SINGAPORE: Moody’s Investors Service on Friday downgraded various instruments of five Indian banks: Bank of Baroda (BOB), Bank of India (BOI), Canara Bank, Punjab National Bank and Union Bank of India.
Moody’s has downgraded the long-term local and foreign currency deposit ratings of BOB, BOI, Canara and UBI to Ba1 from Baa3 and their baseline credit assessments (BCAs) to b1 from ba3. The outlook on the ratings of the four banks is negative.
At the same time, Moody’s has affirmed PNB’s long-term local and foreign currency deposit ratings at Ba1 and its BCA at b1. PNB’s ratings outlook is changed to negative from stable.
The economic shock from coronavirus pandemic is exacerbating an already material slowdown in India’s economic growth, weakening borrowers’ credit profiles and hurting Indian banks’ asset quality.
Prolonged financial stress among households, weak job creation and a credit crunch among non-bank financial companies will lead to a rise in non-performing loans, delaying the ongoing clean-up of banks’ balance sheets, said Moody’s.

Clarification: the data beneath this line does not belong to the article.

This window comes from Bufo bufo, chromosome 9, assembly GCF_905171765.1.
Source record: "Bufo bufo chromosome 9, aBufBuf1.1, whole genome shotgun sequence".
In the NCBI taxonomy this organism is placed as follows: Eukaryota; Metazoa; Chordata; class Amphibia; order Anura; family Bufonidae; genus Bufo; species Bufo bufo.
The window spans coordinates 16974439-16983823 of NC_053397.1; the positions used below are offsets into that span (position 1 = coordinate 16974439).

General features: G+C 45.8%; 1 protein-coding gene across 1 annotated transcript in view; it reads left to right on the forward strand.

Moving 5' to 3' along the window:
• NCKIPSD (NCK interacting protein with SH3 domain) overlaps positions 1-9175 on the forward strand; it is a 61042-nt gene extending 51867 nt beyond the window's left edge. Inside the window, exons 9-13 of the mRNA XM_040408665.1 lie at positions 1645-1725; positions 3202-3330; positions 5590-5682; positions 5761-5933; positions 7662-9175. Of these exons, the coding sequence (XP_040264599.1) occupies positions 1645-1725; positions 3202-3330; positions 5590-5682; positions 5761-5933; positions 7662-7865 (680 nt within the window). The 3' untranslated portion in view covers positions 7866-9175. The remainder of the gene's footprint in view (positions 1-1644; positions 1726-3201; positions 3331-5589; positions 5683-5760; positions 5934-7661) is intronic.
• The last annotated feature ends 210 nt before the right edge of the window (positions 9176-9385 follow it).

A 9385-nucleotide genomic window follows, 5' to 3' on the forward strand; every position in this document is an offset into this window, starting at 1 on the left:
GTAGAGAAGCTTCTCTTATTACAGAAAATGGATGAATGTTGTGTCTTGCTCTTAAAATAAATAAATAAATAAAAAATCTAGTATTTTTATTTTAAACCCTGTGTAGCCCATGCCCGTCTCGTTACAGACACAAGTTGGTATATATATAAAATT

The BCA downgrades take into consideration rising risks to the banks’ asset quality as a result of the severe economic contraction which will result in an increase in credit costs.
This increase in credit costs will hurt profitability and also strain the banks’ modest capitalisation, reversing recent improvements. Funding and liquidity continue to be key credit strengths given their status as public sector banks which results in good deposit franchises.
The banks’ Ba1 long-term local and foreign currency deposit ratings incorporate three-notches of uplift from their b1 BCAs to reflect Moody’s assumption of a very high probability of support from the government in times of need.
Moody’s assumption takes into account the banks’ deposit market shares as well as their linkages with the government including by way of ownership. “But the negative outlook factors in further downside risks to the banks’ financial profiles because of India’s uncertain operating environment.”
A downgrade of the banks’ BCAs will lead to a downgrade of their ratings. Moody’s will downgrade the banks’ BCAs if the rating agency expects their solvency to deteriorate further because of an increase in problem loans coupled with significant declines in earnings which will weaken their capitalisation.
Any indication of diminishing government support for the banks will also lead to a downgrade of their ratings, it added.